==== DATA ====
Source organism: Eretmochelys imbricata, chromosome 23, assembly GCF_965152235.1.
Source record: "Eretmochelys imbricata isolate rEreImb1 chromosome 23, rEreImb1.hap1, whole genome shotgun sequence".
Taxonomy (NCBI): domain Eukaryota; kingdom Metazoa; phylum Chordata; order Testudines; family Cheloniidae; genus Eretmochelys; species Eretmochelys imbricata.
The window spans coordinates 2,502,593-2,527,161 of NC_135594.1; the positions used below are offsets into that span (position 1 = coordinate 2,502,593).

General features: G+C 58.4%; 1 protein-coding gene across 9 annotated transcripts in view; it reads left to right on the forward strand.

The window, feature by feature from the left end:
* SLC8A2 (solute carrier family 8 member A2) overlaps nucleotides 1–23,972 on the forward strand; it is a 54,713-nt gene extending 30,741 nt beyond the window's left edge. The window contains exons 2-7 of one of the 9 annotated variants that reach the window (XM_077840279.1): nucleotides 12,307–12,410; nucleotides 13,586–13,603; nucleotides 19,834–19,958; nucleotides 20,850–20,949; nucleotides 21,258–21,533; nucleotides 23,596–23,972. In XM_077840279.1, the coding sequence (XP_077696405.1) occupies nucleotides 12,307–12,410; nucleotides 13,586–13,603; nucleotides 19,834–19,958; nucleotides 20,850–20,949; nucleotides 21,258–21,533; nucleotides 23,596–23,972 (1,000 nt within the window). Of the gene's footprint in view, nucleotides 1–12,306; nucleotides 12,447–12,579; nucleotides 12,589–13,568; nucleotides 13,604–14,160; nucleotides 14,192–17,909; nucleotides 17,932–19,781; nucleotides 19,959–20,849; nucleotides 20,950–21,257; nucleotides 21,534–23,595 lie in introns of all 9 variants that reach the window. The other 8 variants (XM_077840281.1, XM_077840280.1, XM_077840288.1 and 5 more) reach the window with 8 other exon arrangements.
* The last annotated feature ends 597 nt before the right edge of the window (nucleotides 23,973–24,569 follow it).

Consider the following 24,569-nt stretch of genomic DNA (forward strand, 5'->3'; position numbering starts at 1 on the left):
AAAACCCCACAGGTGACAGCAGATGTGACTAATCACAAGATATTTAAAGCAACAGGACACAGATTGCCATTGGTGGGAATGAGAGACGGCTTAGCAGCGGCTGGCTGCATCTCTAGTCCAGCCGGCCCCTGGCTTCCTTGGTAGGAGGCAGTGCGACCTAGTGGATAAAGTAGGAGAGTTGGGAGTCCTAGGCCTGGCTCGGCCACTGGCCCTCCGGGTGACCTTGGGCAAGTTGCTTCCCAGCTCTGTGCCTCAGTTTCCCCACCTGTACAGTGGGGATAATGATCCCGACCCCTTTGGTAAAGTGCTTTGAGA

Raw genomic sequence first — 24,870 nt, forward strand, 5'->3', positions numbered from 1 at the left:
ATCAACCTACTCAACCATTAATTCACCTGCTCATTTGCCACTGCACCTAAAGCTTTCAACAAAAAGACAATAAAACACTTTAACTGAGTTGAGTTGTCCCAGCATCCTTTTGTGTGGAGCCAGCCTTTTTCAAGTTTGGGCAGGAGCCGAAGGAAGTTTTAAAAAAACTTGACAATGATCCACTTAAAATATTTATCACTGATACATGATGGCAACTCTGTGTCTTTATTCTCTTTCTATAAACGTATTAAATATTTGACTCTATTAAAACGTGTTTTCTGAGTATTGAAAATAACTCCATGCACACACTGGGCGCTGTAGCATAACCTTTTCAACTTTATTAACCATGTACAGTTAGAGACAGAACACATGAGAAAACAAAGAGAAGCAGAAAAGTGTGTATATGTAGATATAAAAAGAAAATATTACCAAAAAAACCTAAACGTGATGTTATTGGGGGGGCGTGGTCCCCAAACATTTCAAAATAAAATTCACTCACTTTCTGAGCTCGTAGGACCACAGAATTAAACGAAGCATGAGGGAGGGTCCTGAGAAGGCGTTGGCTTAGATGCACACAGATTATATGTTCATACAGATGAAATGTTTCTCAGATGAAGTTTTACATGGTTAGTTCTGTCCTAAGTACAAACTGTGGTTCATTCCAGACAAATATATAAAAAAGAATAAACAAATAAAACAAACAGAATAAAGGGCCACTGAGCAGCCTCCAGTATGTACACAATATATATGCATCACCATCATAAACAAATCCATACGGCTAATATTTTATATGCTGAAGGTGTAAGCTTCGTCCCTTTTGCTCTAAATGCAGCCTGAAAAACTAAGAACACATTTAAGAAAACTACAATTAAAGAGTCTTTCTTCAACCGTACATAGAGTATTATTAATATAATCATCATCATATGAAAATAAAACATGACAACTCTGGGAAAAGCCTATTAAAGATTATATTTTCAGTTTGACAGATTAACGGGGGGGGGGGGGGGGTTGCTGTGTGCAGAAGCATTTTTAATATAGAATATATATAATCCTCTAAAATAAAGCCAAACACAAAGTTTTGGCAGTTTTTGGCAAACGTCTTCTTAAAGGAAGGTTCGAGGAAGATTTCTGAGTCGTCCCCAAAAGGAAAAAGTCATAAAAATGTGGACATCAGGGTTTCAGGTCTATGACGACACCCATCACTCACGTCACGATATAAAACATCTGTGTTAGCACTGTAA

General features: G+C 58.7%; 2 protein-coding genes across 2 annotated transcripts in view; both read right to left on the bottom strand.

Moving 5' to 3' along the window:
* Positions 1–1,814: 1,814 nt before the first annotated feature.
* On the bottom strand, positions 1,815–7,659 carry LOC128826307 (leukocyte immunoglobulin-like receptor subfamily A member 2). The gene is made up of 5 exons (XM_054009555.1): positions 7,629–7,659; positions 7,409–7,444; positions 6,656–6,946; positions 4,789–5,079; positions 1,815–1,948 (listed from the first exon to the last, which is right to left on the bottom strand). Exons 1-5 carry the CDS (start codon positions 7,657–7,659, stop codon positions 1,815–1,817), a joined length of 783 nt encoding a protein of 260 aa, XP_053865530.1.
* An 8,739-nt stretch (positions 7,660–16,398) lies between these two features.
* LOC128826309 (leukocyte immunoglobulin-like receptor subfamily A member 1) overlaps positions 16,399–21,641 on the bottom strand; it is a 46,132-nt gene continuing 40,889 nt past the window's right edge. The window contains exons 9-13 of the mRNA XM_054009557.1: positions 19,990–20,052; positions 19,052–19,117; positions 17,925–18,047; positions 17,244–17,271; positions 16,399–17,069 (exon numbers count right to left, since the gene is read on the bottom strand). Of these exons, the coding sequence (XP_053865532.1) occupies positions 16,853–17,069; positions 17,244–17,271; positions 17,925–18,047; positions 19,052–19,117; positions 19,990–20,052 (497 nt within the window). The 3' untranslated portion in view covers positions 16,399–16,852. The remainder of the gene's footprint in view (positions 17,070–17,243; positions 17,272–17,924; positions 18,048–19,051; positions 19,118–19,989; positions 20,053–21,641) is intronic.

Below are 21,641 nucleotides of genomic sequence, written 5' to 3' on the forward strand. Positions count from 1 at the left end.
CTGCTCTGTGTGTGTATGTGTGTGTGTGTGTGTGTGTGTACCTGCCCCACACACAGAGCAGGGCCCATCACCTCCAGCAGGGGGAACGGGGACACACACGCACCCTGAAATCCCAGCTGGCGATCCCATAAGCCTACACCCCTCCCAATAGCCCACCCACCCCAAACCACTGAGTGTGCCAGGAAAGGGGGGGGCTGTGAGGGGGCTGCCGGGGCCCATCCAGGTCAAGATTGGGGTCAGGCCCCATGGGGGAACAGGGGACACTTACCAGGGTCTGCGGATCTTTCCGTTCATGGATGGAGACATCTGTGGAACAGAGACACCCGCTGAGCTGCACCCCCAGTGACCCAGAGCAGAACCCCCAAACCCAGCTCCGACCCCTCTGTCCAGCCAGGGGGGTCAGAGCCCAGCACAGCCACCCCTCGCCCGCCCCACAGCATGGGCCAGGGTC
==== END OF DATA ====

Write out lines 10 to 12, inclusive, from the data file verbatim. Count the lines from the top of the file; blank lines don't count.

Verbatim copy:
AAAACCCCACAGGTGACAGCAGATGTGACTAATCACAAGATATTTAAAGCAACAGGACACAGATTGCCATTGGTGGGAATGAGAGACGGCTTAGCAGCGGCTGGCTGCATCTCTAGTCCAGCCGGCCCCTGGCTTCCTTGGTAGGAGGCAGTGCGACCTAGTGGATAAAGTAGGAGAGTTGGGAGTCCTAGGCCTGGCTCGGCCACTGGCCCTCCGGGTGACCTTGGGCAAGTTGCTTCCCAGCTCTGTGCCTCAGTTTCCCCACCTGTACAGTGGGGATAATGATCCCGACCCCTTTGGTAAAGTGCTTTGAGA

Raw genomic sequence first — 24,870 nt, forward strand, 5'->3', positions numbered from 1 at the left:
ATCAACCTACTCAACCATTAATTCACCTGCTCATTTGCCACTGCACCTAAAGCTTTCAACAAAAAGACAATAAAACACTTTAACTGAGTTGAGTTGTCCCAGCATCCTTTTGTGTGGAGCCAGCCTTTTTCAAGTTTGGGCAGGAGCCGAAGGAAGTTTTAAAAAAACTTGACAATGATCCACTTAAAATATTTATCACTGATACATGATGGCAACTCTGTGTCTTTATTCTCTTTCTATAAACGTATTAAATATTTGACTCTATTAAAACGTGTTTTCTGAGTATTGAAAATAACTCCATGCACACACTGGGCGCTGTAGCATAACCTTTTCAACTTTATTAACCATGTACAGTTAGAGACAGAACACATGAGAAAACAAAGAGAAGCAGAAAAGTGTGTATATGTAGATATAAAAAGAAAATATTACCAAAAAAACCTAAACGTGATGTTATTGGGGGGGCGTGGTCCCCAAACATTTCAAAATAAAATTCACTCACTTTCTGAGCTCGTAGGACCACAGAATTAAACGAAGCATGAGGGAGGGTCCTGAGAAGGCGTTGGCTTAGATGCACACAGATTATATGTTCATACAGATGAAATGTTTCTCAGATGAAGTTTTACATGGTTAGTTCTGTCCTAAGTACAAACTGTGGTTCATTCCAGACAAATATATAAAAAAGAATAAACAAATAAAACAAACAGAATAAAGGGCCACTGAGCAGCCTCCAGTATGTACACAATATATATGCATCACCATCATAAACAAATCCATACGGCTAATATTTTATATGCTGAAGGTGTAAGCTTCGTCCCTTTTGCTCTAAATGCAGCCTGAAAAACTAAGAACACATTTAAGAAAACTACAATTAAAGAGTCTTTCTTCAACCGTACATAGAGTATTATTAATATAATCATCATCATATGAAAATAAAACATGACAACTCTGGGAAAAGCCTATTAAAGATTATATTTTCAGTTTGACAGATTAACGGGGGGGGGGGGGGGGTTGCTGTGTGCAGAAGCATTTTTAATATAGAATATATATAATCCTCTAAAATAAAGCCAAACACAAAGTTTTGGCAGTTTTTGGCAAACGTCTTCTTAAAGGAAGGTTCGAGGAAGATTTCTGAGTCGTCCCCAAAAGGAAAAAGTCATAAAAATGTGGACATCAGGGTTTCAGGTCTATGACGACACCCATCACTCACGTCACGATATAAAACATCTGTGTTAGCACTGTAA